• That must have quite a detrimental effect on jumping skills and confidence. I think the effect on confidence may be the worst impact.

        • Caroline says:

          If they declaw the front alone, they are just as cruel. you know? I cannot imagine it at any level of such cruelty.

          • Ruth aka Kattaddorra says:

            Yes declawing is cruel no matter how many paws but declawing 4 paws means 4 painful feet to walk on, unimaginable how a cat could cope with that. I’ve seen a video of a cat lifting her 2 front declawed paws in turn, for a bit of relief from pressure, how on earth could a 4 paw declawed cat even walk about at first?
            I just can’t come to terms with the cruelty of any vet who does declawing!

        • Caroline says:

          It took me awhile to understand what you meant, Ruth, as I’ve never experienced nurturing a declawed cat. I see it now. No claws, no grip. 🙁

          • Ruth aka Kattaddorra says:

            Hi Caroline, I’ve never seen a declawed cat in real life thank goodness but it stands to reason that they have no grip, cats need to dig their claws in for climbing and balancing is awkward for declawed cats too because they slide on shiny surfaces.

          • Ruth aka Kattaddorra says:

            Something else to show your vet Caroline, I received this today from Jennifer Conrad the Paw Project vet:

            Dr. Nicholas Dodman, Professor of Behavioral Pharmacology and Director of the Behavior Clinic at Tufts University School of Veterinary Medicine and internationally known specialist in domestic animal behavioral research, explains declawing:

            “The inhumanity of the procedure is clearly demonstrated by the nature of cats’ recovery from anesthesia following the surgery. Unlike routine recoveries, including recovery from neutering surgeries, which are fairly peaceful, declawing surgery results in cats bouncing off the walls of the recovery cage because of excruciating pain. Cats that are more stoic huddle in the corner of the recovery cage, immobilized in a state of helplessness, presumably by overwhelming pain. Declawing fits the dictionary definition of mutilation to a tee. Words such as deform, disfigure, disjoint, and dismember all apply to this surgery. Partial digital amputation is so horrible that it has been employed for torture of prisoners of war, and in veterinary medicine, the clinical procedure serves as model of severe pain for testing the efficacy of analgesic drugs. Even though analgesic drugs can be used postoperatively, they rarely are, and their effects are incomplete and transient anyway, so sooner or later the pain will emerge.”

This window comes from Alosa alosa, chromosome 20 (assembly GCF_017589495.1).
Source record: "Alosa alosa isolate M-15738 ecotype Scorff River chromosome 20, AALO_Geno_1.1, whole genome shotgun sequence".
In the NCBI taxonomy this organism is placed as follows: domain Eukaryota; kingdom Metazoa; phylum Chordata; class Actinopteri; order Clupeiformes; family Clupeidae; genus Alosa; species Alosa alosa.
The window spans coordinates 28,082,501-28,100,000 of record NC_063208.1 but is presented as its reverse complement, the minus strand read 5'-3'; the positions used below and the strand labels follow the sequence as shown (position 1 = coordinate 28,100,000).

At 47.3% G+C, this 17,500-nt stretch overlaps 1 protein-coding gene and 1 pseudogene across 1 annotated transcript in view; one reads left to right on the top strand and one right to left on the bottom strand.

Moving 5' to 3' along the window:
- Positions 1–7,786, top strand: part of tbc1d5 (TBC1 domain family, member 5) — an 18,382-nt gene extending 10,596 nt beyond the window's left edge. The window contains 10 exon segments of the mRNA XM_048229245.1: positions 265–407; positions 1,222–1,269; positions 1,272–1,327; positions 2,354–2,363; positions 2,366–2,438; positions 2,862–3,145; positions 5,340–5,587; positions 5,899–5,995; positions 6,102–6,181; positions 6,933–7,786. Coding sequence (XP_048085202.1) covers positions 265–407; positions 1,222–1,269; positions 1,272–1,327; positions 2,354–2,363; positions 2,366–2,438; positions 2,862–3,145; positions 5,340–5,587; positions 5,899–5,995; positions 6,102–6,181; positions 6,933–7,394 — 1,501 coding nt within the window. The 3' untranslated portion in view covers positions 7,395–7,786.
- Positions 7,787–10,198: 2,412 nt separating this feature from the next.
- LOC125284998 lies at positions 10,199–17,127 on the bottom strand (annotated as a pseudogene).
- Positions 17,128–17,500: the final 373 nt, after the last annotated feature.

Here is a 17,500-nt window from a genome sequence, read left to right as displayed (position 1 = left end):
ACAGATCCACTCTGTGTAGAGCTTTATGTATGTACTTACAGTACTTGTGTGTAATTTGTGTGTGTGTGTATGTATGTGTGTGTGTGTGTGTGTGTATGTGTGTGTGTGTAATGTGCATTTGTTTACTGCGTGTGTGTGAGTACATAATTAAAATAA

• run up the eight foot high fence

      Yes, cats are amazing the way they can run up vertically. This is a combination of claws for grip, momentum and the power in their hind legs. The way this cat hauls himself up at the end is also impressive. They have strong forelegs too.

  3. kylee says:

    Yea im amazed at my cats they way they can jump different distances ozzie jumps up a rose tree to the conservatory roof which is glass. Rebel loves to jump up high spaces then meows at me.

  4. Caroline says:

    And even still, that would not explain his inability to leap such a short distance.

  5. Caroline says:

    The cat in the first gif has a problem with his hind legs; his inability to jump looks like constraints due to partial paralysis. It is not due to obesity, most likely. Something else is going on. That is not to say that he isn’t overweight. He certainly is. He may have been much heavier early on, do you conjecture that as a possibility?